Alicia Ehni and Kyle Lopez, “Conversations | Jiaoyang Li and Ziyang Wu On Video Game Art”, New York Foundation for the Arts (NYFA), Immigrant Artists Program, October 22
Link to the full interview:
Ziyang Wu (NYSCA/NYFA Artist Fellowship Panelist ’20) works in installation, performance, interactive media, and digital video. 

Excerpt from the interview:
NYFA: What sorts of connections do you see between video games and your digital video installation works?
Ziyang Wu: I think there are many connections between my works and video games, including world-building (using software such as Maya and Cinema 4D), interactivity (AR and interactive video), and collaboration/working as a team, which is very different from my background as a fine art artist.
Another big connection is simulation. Heavily inspired by Homi Bhabha’s The Third Space, my project also often includes setting up a multi-layered system to trigger the collision of various conflicting or seemingly unrelated elements and topics from different social and cultural backgrounds. By appropriating video game genres like life simulation games, where the “player” coexists with an ever-changing artificial system, I was able to explore the complexity and possibility of The Third Space, with the focus on topics including “Trade War,” “Chinese Social Credit System,” “Filter Bubble,” and “Algorithm Bias.”
Here’s a link to a feature on It’s Nice That, where I talked about my project A Woman with the Technology that involved using AI simulations to examine the “Filter Bubble” phenomenon.
NYFA: What have you learned about creating experiential art through your work? Do you have any tips for other artists?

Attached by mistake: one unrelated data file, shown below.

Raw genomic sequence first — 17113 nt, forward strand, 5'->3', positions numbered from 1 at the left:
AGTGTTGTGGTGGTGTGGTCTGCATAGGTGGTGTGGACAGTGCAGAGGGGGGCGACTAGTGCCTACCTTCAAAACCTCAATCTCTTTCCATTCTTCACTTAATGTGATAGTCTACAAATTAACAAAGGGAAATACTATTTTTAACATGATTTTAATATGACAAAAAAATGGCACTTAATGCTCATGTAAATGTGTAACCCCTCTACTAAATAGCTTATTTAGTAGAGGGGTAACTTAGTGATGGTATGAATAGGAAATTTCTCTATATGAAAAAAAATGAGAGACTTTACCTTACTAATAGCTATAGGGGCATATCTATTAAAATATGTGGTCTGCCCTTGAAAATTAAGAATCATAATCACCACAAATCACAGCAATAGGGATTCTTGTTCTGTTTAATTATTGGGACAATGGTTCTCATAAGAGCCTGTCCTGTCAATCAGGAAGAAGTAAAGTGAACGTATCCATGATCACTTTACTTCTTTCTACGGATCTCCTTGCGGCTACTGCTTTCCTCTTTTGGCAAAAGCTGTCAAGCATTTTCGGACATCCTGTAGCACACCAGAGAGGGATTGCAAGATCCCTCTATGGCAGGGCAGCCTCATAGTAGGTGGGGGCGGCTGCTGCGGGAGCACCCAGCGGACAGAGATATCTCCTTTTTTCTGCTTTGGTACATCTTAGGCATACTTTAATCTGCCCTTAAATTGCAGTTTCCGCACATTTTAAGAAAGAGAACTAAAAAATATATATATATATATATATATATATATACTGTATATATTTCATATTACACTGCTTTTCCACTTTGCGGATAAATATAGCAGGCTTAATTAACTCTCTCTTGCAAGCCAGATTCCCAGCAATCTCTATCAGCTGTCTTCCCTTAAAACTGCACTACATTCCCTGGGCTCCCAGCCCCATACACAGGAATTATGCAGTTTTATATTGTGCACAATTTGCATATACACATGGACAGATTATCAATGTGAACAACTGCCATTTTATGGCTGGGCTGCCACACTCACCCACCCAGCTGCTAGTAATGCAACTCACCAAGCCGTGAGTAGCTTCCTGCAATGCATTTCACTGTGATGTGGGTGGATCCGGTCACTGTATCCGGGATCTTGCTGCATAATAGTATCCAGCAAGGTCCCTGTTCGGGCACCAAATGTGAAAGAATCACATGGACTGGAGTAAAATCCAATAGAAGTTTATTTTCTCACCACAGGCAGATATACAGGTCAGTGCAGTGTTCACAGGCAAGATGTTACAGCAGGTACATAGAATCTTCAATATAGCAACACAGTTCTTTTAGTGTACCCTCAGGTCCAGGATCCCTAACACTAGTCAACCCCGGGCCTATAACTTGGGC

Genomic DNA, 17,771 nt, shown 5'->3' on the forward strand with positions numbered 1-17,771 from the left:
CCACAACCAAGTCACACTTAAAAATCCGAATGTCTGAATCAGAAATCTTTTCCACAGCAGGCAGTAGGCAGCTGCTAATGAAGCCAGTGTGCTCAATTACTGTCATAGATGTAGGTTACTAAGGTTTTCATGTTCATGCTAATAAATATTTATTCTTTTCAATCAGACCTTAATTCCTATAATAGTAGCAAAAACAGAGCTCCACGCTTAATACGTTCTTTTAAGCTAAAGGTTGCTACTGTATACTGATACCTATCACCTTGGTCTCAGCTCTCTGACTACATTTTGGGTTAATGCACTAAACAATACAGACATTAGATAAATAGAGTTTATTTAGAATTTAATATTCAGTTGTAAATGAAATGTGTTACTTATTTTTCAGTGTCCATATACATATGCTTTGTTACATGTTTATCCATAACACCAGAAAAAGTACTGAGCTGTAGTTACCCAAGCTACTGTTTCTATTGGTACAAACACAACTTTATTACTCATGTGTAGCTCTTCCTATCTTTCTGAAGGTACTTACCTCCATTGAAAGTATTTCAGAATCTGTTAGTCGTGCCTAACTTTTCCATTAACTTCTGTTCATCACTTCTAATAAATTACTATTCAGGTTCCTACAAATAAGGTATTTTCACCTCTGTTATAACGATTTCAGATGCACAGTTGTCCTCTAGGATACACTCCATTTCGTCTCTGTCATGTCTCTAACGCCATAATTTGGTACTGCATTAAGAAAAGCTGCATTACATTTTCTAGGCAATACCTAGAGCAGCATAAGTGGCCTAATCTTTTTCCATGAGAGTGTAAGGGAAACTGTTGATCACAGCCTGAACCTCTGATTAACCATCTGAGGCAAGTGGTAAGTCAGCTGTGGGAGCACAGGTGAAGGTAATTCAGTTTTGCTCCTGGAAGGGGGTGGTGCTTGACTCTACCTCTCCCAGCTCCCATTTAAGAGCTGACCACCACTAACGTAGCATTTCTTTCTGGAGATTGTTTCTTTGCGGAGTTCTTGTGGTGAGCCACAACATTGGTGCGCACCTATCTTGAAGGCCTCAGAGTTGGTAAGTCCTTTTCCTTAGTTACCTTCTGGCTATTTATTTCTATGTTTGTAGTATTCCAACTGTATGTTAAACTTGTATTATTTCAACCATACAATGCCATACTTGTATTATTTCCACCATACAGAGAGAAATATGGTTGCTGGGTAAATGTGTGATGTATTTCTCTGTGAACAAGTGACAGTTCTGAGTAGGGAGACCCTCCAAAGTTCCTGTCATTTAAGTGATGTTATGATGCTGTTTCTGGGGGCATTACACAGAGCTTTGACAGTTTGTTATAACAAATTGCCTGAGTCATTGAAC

ZW: Theoretically, all arts are experiential, from looking at a painting or participating in an activist event, to watching a film and playing video games.
My works often start from an event, a moment, an emotion, or stimulation that I have strong feelings about. I will then start my research, including studying the related philosophy and history, collecting archives and data, and finding the most appropriate medium to realize the project, which often includes learning a new technique or collaborating with professionals in the related field. So, one thing I have learned after experimenting with a variety of mediums—including video, AR, motion capture performance, AI simulation, and interactive video installation—is that it is very important to examine what each medium is best at, and be able to choose the right medium to convey your concept in the most successful and efficient way. 
When we utilize a particular medium, we already have a long history in its own field that serves as the context of experiencing the work, which could be taken advantage of and/or be used to challenge and subvert. For example, as a response to the current time where many exhibitions were trying to recreate an IRL experience on their own websites (and stay only on their own websites), I posted my most recent work Where Did Macy Go (an 11-episode animated video) on both TikTok and IGTV, as well as a series of AR pieces on the Instagram Effect Gallery, to take advantage of what an online exhibition is best at: sharing and redistributing.
About Ziyang Wu
Ziyang Wu (b.1990, Xuzhou, China) is an artist based in New York. With an MFA degree from the Rhode Island School of Design, his animated video, AR, AI simulation, and video installation have exhibited internationally including at solo exhibitions at Annka Kultys Gallery, London; Nancy Margolis Gallery, New York; and CO2 Gallery, Florence; and group exhibitions at Medici Palace, Florence; Milan Design Week; Today Art Museum, Beijing; Times Art Museum, Beijing; Artron Art Center, Shenzhen; Institute of Contemporary Art (ICA), Philadelphia; Powerlong Museum, Shanghai; Walker Art Center, Minneapolis; Rochester Art Center, Minnesota; Academy Art Museum, Maryland; and Microscope Gallery, New York. His recent fellowships and residencies include MacDowell; Residency Unlimited; Institute for Electronic Arts, Alfred University; Art(ists) on the Verge Fellowship, Northern; and the AICAD Teaching Fellowship. He currently teaches at the School of Visual Arts and is a member of NEW INC, New Museum.
– Interview Conducted by Alicia Ehni, Program Officer and Kyle Lopez, REDC Fellow
This post is part of the ConEdison Immigrant Artist Program Newsletter #133. Subscribe to this free monthly e-mail for artist’s features, opportunities, and events. Learn more about NYFA Immigrant Artist Mentoring Program.